Sited in the San Fernando Valley northwest of the city proper, Corazón del Valle will consist of three curved masses that the studio described as “fluid”.
The shape, according to Perkins & Will, was dictated by the southwesterly winds that flow through the valley.
Each of the three structures has its own courtyard in addition to the open space between the buildings, and the whole complex sits a storey above street level, with a perforated concrete block wall encasing parking areas and retail.
“Funnelled through the massing into the landscape and drawn through the courtyards to bring fresh air into the shared spaces, gardens, and units,” said the studio. “This negative space drives the design of the project and shapes the landscape.”
Of the three structures, two will be smaller and rounded while the other will stretch out across the length of the site.
The surrounding neighbourhood is made up of a Goodwill facility, car parks and a high school.
This urban placement and a large amount of concrete, in addition to the usually arid climate of Los Angeles’ interior, increased the necessity of utilising the cooling winds.
The long volume will guide the wind to cool the public outdoor areas between the masses and the courtyards within the three structures.
In turn, this air supply will be used to ventilate the interiors.
To increase energy efficiency, the design has plants that will be irrigated with greywater from on-site laundry to mitigate the often dire water shortages in southern California, as well as an array of solar panels on the rooftops.
The project, with an anticipated completion date of 2024, will have 90 large family units and 90 permanent supportive housing units.
Permanent supportive housing (PSH) is a model “that combines low-barrier affordable housing, health care, and supportive services to help individuals and families lead more stable lives” according to the National Healthcare for the Homeless Council.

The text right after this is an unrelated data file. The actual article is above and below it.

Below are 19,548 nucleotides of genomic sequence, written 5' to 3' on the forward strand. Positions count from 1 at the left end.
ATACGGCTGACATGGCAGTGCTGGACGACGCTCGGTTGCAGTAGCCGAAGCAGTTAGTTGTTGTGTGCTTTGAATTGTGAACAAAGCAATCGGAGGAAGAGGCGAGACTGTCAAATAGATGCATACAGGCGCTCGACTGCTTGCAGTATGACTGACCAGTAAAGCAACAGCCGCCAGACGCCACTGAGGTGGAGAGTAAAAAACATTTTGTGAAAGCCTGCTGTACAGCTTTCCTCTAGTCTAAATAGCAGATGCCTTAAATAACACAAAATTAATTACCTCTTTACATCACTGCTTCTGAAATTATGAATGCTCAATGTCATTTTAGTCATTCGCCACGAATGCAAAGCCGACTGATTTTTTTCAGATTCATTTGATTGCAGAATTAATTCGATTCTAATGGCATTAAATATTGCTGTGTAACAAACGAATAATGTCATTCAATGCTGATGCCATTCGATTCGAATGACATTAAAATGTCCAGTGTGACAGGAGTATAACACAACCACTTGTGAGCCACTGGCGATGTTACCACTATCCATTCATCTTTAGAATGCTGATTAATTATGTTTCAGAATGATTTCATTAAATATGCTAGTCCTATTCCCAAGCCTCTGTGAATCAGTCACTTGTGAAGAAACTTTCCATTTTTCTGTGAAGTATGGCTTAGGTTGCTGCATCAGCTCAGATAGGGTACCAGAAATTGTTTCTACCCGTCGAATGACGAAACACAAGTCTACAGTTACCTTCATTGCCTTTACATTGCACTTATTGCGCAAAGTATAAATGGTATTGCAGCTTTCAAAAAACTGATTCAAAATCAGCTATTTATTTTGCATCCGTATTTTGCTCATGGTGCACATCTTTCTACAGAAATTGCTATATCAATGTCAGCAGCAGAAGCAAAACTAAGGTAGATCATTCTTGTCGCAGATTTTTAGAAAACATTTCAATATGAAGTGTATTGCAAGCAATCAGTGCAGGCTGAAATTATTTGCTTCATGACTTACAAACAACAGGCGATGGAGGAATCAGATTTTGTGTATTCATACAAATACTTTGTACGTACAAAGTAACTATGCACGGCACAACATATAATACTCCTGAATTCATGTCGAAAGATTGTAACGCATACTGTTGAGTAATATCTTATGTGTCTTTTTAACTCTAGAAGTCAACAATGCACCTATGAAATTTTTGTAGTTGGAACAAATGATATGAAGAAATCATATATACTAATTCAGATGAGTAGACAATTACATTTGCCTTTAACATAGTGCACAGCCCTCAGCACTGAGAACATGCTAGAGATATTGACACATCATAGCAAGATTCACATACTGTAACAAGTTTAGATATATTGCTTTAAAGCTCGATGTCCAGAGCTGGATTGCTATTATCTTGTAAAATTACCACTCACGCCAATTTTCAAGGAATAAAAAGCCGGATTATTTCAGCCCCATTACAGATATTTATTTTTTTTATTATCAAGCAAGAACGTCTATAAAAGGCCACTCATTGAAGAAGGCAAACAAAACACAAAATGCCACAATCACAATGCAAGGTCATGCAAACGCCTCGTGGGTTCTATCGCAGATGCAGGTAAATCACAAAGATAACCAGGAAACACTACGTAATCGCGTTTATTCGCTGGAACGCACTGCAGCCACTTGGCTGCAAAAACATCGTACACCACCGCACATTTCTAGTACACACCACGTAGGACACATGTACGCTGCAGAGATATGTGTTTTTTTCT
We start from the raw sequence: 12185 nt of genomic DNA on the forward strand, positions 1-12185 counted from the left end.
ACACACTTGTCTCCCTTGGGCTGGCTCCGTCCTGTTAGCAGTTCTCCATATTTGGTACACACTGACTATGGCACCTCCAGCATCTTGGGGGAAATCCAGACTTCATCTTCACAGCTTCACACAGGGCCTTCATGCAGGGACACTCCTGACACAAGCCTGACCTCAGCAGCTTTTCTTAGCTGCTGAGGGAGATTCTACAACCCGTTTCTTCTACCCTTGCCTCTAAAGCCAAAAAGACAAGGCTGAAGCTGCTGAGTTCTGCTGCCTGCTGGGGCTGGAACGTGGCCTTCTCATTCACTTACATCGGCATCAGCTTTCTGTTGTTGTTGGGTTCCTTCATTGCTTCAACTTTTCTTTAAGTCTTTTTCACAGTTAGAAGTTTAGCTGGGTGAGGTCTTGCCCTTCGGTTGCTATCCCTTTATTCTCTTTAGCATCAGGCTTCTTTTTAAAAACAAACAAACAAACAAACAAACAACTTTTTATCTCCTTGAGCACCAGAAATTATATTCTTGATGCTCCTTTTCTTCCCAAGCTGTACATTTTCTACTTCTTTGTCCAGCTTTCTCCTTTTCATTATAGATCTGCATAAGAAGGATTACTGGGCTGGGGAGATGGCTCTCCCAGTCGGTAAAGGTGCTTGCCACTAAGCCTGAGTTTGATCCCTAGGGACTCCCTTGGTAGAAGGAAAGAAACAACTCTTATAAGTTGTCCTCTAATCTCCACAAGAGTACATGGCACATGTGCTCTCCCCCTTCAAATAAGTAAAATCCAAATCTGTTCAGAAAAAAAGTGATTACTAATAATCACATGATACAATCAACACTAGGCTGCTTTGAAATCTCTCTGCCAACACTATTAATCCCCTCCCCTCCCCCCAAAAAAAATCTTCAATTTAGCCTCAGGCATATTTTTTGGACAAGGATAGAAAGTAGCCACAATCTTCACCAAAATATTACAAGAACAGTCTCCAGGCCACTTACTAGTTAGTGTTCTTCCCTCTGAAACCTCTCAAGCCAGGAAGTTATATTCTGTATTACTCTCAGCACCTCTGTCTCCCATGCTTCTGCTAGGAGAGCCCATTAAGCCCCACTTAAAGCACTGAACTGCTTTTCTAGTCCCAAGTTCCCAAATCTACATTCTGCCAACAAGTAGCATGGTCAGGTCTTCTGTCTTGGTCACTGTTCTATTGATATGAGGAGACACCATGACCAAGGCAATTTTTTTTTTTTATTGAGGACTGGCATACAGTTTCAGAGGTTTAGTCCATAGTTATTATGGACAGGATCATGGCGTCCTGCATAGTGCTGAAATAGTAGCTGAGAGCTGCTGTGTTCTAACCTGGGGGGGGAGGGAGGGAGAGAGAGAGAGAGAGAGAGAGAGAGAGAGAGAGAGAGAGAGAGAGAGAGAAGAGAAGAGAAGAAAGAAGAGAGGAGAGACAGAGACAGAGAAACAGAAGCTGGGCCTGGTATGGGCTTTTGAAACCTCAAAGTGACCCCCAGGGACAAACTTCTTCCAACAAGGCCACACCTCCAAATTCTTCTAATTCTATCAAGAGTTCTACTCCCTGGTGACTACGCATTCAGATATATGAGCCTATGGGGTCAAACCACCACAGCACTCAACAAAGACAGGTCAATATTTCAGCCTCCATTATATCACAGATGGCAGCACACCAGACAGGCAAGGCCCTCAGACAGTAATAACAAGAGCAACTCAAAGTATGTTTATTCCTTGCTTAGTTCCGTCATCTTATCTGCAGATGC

The PSH will include both studio and one-bedroom apartments.
The affordable aspects of the remainder of the accommodation will be two- and three-bedroom apartments.
In LA, as in most of the US, affordable housing is considered rent that costs less than 30 per cent of the household income, monthly, with the low-income bar in LA set to $66,000 (£50,000) per year.
“At the beginning of the project, the Clifford Beers team met with the Supervisorial and Council District staff to discuss community outreach efforts and have coordinated with both offices ever since,” said Yan Krymsky, design principal for Perkins & Will. “They continue to have monthly updates.”
Krmysky also noted that the building started out as a 120-unit project but “increased in density due to support for affordable housing in the community”.
Each building will also include retail as well as carved-out, covered public spaces, and indoor communities rooms on the first floor. Rooftop spaces will also be included and renderings show them coated in a bright orange paint with sail shading.
“Each massing contains a smaller courtyard that defines a smaller community and flows into the larger public spaces, naturally scaling from public to private, from communal to one’s own,” said Perkins & Will.
The ground floor of the project will include 2,000 square feet (186 square metres) of what the studio called “community supportive offices”.
“The commercial space on the ground floor of Corazón del Valle will be occupied by the San Fernando Community Health Center, which will provide medical, dental, and lab services to residents as well as the community at large,” said Krymsky.
A ground-breaking ceremony will take place in late April 2022 with LA’s city council president planned to be in attendance.
Other housing complexes in the city include Brooks + Scarpa’s recently completed 11 NOHO block in North Hollywood, as well as a project where shipping containers were used to build a community for the homeless.
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